(6) The appellant has himself produced a document which is a demand for certain rent from him for some years before the date of the sale, which would go to show that he is not a person governed by the said Schedule, but it is equally possible that those arrears of rent appertain to Prem Behari and a notice has been issued to Phool Singh to pay those arrears. As the said document has not been proved and has not been exhibited, it is not really possible to refer to the same as evidence, nor is it possible to ascertain its true legal effect. It is, thereforee, necessary for me to come to the conclusion that the facts necessary to decide the present suit were not before the court and it is, thereforee, in the interests of justice that a remand of the case should be made to the trial court under Order 41, rule 23A read with Order 42, rule I of the Code of Civil Procedure to determine whether the appellant was or was not in lawful possession and was or was not a person protected by the provisions of section 29 of the Act by virtue of the notification S.R.O. 2219 issued by the Central Government under Section 29(2) of the said Act.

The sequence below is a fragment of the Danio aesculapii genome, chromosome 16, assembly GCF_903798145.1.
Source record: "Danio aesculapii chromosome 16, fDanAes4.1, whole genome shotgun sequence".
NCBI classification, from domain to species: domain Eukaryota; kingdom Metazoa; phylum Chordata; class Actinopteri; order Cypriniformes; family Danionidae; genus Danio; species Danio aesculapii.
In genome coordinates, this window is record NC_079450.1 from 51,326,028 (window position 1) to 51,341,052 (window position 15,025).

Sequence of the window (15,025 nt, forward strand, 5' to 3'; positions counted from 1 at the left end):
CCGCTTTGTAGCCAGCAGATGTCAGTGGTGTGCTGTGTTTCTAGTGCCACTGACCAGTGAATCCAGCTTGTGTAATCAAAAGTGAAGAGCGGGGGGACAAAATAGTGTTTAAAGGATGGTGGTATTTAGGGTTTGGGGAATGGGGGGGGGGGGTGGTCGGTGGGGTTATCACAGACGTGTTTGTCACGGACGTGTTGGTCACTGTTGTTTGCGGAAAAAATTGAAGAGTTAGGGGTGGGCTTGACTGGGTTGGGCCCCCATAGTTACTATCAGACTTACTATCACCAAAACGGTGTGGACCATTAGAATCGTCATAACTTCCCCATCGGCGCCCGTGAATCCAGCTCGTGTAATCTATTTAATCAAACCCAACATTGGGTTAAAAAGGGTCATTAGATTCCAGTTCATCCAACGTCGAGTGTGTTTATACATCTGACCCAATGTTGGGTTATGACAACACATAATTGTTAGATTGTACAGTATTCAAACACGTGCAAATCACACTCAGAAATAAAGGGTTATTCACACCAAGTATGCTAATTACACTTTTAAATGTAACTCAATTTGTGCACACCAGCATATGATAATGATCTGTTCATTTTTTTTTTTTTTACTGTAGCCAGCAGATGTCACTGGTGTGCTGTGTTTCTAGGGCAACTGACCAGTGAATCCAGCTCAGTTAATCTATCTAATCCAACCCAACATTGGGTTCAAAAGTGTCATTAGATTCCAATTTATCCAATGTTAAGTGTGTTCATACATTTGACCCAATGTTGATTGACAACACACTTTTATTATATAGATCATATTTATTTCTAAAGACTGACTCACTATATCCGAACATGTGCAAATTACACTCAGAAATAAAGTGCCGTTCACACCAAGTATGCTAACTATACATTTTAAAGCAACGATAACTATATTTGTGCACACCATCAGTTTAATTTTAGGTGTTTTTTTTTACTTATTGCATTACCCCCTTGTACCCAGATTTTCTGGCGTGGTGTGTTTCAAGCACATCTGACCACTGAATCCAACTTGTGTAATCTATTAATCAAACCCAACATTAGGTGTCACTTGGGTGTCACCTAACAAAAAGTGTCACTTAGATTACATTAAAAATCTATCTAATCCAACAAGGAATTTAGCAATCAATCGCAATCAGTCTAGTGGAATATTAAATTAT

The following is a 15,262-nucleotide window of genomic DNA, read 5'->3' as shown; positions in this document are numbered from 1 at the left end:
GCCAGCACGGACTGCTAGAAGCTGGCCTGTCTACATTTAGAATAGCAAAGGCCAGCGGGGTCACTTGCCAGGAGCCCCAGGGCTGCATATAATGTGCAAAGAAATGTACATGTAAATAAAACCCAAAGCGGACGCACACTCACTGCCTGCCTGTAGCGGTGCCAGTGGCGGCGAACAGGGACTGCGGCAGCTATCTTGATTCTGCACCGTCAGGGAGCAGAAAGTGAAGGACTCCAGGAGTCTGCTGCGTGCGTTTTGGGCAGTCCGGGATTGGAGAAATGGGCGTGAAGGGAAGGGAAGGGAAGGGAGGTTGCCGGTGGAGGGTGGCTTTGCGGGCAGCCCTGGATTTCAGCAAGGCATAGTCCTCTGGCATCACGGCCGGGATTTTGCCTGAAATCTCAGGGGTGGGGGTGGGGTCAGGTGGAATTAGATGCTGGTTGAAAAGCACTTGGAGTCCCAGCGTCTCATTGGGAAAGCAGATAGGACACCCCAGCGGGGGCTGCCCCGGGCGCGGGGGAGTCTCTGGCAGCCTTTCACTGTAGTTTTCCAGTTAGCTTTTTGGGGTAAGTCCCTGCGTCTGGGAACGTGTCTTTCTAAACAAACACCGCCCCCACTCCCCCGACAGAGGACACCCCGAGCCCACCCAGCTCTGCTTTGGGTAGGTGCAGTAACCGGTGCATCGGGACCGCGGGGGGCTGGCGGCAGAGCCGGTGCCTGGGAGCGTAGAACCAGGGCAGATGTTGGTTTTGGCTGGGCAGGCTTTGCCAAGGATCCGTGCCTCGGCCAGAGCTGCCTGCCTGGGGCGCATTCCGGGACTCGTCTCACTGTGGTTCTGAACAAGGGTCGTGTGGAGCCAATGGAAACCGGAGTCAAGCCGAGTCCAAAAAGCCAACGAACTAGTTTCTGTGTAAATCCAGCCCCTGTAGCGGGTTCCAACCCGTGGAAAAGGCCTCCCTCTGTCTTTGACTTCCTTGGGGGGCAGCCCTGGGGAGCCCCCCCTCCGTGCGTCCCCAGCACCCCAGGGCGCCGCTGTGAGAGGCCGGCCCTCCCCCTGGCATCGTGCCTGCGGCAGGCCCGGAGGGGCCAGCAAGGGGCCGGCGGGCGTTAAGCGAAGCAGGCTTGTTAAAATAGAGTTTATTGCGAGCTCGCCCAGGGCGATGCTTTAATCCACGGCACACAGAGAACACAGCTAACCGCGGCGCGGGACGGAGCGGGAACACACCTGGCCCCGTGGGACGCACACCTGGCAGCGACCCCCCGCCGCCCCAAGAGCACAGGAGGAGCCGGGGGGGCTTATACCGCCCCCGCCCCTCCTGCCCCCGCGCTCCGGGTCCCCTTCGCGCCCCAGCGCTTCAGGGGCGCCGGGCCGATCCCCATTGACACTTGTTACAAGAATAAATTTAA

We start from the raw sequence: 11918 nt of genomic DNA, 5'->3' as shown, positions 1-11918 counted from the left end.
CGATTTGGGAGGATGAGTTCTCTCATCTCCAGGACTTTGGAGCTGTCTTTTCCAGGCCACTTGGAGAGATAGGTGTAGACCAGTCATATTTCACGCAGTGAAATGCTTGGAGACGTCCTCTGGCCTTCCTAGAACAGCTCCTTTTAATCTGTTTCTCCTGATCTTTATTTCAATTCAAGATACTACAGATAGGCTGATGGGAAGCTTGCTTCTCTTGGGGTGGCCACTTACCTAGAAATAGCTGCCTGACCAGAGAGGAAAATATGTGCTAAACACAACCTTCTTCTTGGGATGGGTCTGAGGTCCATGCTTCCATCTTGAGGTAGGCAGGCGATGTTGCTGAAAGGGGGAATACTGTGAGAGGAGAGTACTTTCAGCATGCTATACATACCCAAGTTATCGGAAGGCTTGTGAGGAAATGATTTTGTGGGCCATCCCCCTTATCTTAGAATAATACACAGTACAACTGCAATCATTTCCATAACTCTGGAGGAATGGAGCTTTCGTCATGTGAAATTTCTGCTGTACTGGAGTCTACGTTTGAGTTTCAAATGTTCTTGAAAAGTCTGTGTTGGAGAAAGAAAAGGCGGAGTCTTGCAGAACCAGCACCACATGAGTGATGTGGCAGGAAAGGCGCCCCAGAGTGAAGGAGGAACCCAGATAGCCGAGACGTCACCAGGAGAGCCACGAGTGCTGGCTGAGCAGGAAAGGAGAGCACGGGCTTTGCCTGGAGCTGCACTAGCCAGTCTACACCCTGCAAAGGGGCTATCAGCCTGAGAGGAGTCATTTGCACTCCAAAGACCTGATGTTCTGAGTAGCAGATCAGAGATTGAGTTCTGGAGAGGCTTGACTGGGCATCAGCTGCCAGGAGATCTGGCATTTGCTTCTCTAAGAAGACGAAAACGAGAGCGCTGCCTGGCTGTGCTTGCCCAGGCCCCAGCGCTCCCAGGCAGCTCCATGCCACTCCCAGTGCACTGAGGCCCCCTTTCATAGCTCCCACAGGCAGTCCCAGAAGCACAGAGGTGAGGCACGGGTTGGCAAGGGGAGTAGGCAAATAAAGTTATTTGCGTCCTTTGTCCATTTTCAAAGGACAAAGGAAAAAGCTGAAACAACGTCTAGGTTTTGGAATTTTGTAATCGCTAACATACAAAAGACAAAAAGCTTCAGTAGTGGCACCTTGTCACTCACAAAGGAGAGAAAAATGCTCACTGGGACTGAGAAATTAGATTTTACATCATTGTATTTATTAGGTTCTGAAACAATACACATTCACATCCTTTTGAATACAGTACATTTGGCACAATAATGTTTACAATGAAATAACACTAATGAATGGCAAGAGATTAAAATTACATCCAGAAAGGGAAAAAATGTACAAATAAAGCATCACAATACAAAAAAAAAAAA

(7) In view of the above discussion, I set aside the judgment and decree passed against the appellant and remand the case to the trial court for determining the question: 'Whether or not the appellant in the present case is protected by section 29 of the Displaced Persons (Compensation and Rehabilitation) Act, 1954'. I further direct that the onus of this issue will be on the present appellant and the parties will be entitled to lead evidence on this question. The suit will be decided by the trial court in accordance with the decision it comes to on the issue that I have indicated above. If the trial court comes to the conclusion that the appellant is protected by Section 29 of the Act, it shall dismiss the suit and if not it shall decree the suit and grant the respondent a decree for possession.
(8) The parties will appear before the trial court on 11th January, 1971. No costs in this Court.